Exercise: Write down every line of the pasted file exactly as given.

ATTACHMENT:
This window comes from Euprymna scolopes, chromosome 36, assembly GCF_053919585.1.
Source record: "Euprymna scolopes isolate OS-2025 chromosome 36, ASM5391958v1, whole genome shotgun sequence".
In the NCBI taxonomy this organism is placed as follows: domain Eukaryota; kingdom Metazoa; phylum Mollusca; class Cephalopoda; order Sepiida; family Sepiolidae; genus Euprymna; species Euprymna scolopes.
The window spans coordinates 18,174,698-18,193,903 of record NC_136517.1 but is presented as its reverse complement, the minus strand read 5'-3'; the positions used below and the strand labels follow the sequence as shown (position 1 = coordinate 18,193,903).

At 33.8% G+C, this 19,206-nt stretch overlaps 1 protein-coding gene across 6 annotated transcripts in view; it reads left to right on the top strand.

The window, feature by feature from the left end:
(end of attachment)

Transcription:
This window comes from Euprymna scolopes, chromosome 36, assembly GCF_053919585.1.
Source record: "Euprymna scolopes isolate OS-2025 chromosome 36, ASM5391958v1, whole genome shotgun sequence".
In the NCBI taxonomy this organism is placed as follows: domain Eukaryota; kingdom Metazoa; phylum Mollusca; class Cephalopoda; order Sepiida; family Sepiolidae; genus Euprymna; species Euprymna scolopes.
The window spans coordinates 18,174,698-18,193,903 of record NC_136517.1 but is presented as its reverse complement, the minus strand read 5'-3'; the positions used below and the strand labels follow the sequence as shown (position 1 = coordinate 18,193,903).

At 33.8% G+C, this 19,206-nt stretch overlaps 1 protein-coding gene across 6 annotated transcripts in view; it reads left to right on the top strand.

The window, feature by feature from the left end: